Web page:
The screenplay, which is credited to David Koepp (JURASSIC PARK, PANIC ROOM) based on a story by George Lucas and Jeff Nathanson (CATCH ME IF YOU CAN), is brisk and straightforward, though at times, a little too expository. Koepp’s talent as a writer has always been pace and structure, and in this respect, he keeps the film moving at a brisk clip. However, while some of the dialogue is witty it’s mostly serviceable, and there is a heart and depth that was achieved during parts of LAST CRUSADE that don’t reappear in this new adventure. The action sequences are all first rate under Spielberg’s classical direction. Just like in the original three films, Spielberg is patient during his action scenes, never over-cutting or shooting the footage with an overly stylized, Michael Bay eye. The standouts are a rousing amphibious-vehicle chase set in the jungle along a cliff with sword fights and shoot-outs happening simultaneously that ends in a spectacular water-fall plunge that has echoes of TEMPLE OF DOOM. The climactic action set-piece, while a bit rambunctious, is extremely satisfying as well. Again, at the risk of mentioning any spoilers, the last few beats of action during the finale had my head spinning with geeky glee.
However, there were a few, small things I didn’t like. There’s a sequence with Mutt where he essentially becomes Tarzan for a few minutes that was beyond stupid, both in idea and execution. Some of the CGI is on the sloppy side, which was a big surprise, considering that Spielberg is usually works on the cutting edge with this stuff. The filmmakers certainly tried to remain faithful to the old-school spirit of the original trilogy but it’s obvious that computer-aided temptations might have gotten the best of them at times. The film is no more ridiculous or over-the-top as the original three so any complaints on that end aren’t justified in my opinion. I just wish that Lucas, Spielberg, and Koepp had devised a better way to fuse the action and the plot together during the film’s mid-section. It’s not that the film drags per se, it’s just that there is a hold placed on the momentum of the story as Indy scrambles to figure out what’s going on. In the other movies, Indy was more of a doer than a looker; he spends a little too much time as an observer rather than an adventurer. But again, these complaints are minor, and if you can’t just sit back and enjoy an IDIANA JONES film for what it is, then there’s no reason to even attempt to watch it.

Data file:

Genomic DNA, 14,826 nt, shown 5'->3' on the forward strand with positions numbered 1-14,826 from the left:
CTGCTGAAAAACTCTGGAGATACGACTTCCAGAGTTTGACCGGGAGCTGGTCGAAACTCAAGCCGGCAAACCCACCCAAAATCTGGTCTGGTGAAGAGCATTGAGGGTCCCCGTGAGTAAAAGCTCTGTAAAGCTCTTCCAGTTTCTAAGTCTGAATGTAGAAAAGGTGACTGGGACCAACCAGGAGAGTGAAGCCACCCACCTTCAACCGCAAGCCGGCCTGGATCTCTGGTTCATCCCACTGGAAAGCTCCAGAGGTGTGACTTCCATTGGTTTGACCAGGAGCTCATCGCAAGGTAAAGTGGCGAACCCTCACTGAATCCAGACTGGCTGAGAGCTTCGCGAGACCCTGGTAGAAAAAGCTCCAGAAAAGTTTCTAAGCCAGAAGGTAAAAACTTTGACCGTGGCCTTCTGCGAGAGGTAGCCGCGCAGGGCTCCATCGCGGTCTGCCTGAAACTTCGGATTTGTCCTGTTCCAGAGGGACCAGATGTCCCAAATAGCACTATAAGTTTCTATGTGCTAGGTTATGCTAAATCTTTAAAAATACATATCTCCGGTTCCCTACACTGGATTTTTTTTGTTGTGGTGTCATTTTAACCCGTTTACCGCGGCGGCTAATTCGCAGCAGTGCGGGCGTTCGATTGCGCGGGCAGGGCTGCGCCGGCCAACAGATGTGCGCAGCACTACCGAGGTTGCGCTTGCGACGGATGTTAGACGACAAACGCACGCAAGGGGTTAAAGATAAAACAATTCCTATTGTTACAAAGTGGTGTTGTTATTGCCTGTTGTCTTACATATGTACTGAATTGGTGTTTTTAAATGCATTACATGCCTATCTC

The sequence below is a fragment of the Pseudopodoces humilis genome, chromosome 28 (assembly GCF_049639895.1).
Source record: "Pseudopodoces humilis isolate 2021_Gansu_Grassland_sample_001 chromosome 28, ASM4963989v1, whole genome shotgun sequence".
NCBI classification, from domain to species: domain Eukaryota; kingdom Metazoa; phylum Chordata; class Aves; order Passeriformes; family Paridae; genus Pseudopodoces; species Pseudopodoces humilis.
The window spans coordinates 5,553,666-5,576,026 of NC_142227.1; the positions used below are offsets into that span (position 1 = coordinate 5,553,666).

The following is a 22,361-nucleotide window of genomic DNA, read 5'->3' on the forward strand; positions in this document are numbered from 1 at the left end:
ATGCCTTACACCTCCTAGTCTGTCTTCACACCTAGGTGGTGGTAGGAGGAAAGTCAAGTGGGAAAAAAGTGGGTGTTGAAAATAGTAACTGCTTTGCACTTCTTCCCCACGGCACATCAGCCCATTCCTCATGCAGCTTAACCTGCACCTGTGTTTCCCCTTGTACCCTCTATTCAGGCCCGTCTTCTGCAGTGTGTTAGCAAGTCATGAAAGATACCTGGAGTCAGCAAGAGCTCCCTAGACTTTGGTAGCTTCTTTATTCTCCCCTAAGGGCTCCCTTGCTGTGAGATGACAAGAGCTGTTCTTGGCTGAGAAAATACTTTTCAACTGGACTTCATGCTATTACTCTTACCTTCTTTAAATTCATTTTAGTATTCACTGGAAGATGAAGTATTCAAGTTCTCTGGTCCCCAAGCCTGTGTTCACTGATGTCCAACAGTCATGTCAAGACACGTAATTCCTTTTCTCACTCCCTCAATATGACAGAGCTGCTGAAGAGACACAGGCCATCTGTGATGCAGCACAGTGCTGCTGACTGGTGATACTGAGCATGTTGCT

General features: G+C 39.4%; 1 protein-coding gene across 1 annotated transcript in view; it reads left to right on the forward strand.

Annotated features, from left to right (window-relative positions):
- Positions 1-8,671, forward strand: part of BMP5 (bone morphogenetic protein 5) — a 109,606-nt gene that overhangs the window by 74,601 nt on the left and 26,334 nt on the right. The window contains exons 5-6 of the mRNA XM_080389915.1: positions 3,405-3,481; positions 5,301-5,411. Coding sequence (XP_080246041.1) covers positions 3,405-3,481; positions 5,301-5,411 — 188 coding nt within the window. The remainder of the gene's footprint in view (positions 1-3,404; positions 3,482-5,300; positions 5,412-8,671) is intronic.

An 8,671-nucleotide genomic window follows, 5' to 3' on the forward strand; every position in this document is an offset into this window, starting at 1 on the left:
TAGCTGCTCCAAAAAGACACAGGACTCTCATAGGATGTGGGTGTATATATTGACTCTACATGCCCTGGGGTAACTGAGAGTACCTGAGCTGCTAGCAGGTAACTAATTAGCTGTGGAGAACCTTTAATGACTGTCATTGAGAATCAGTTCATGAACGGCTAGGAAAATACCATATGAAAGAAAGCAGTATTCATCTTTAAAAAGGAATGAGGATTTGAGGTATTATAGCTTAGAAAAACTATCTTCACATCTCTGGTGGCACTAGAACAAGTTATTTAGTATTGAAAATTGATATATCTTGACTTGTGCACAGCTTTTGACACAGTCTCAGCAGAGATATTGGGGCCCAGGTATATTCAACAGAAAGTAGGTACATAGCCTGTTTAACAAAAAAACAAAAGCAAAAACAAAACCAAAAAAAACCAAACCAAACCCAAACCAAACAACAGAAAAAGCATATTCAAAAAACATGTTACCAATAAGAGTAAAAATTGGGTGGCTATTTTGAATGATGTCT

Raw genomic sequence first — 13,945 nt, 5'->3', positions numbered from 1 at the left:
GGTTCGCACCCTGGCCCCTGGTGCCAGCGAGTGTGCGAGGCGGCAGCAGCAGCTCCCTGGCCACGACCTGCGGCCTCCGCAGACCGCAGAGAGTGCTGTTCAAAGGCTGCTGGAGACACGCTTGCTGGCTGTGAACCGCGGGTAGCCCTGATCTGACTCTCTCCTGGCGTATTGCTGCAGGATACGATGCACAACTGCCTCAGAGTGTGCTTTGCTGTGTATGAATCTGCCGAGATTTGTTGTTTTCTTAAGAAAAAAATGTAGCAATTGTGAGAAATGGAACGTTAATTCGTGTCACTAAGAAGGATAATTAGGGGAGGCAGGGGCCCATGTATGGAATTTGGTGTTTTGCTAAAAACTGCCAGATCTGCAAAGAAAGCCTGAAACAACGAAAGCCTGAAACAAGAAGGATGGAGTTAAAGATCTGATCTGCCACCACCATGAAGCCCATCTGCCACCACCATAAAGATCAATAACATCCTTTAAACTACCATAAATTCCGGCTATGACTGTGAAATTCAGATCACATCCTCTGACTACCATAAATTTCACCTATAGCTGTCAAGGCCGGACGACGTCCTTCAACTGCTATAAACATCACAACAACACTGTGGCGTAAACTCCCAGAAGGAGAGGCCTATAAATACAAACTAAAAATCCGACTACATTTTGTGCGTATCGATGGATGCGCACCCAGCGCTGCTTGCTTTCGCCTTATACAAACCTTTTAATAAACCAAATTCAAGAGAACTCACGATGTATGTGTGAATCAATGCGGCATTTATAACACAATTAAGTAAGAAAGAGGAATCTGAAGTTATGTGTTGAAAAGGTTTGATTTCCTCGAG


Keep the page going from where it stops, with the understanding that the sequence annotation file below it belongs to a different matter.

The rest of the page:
INDIANA JONES AND THE KINGDOM OF THE CRYSTAL SKULL was never going to reach the heights of the original trilogy. There’s just no way it could. The first three films were made in a different time and climate in the Hollywood studio system. RAIDERS OF THE LOST ARK was a go-for-broke experiment made by a filmmaker who was just beginning to flex his blockbuster muscles. TEMPLE OF DOOM was a dark sequel that took what was started in RAIDERS and brought it to the next level. It was also the film that helped create the PG-13 rating when parents flipped out that people were having their hearts torn out of their chests in a PG-rated film. Then, in LAST CRUSADE, the father-son dynamic between Indy and his dad, played by Sean Connery, lent a certain degree of heart and class that hadn’t been touched upon in the first two installments. Over the years, Spielberg has matured as filmmaker and storyteller but he hasn’t lost his whimsical touch. Nobody does action-adventure stuff the way he does it; there is a classical handling of these sequences that is both thrillingly old-fashioned and refreshingly simple. Lucas, who is probably to blame for the film’s few shortcomings, is still a big kid in a candy store with his take on this material, and it would be unfair not to heap a little praise on the man for simply creating this character. INDIANA JONES has always been Spielberg and Lucas’s homage to the Saturday morning television serials that they grew up with as kids, and their love for those programs is still very evident. INDIANA JONES AND THE KINGDOM OF THE CRYSTAL SKULL is a fitting conclusion to this massively entertaining series of adventures. It could have been a total disaster, but thankfully, Spielberg, Lucas, and Ford have reassured audiences that there is still life left in the old archeologist. I had a blast with the film and I can’t wait to see it again and again on DVD. Grab some popcorn and get ready to have some serious fun.

1 comment:

Joel said...

Great film. Wonderfully done and innovatively rendered. **** for me.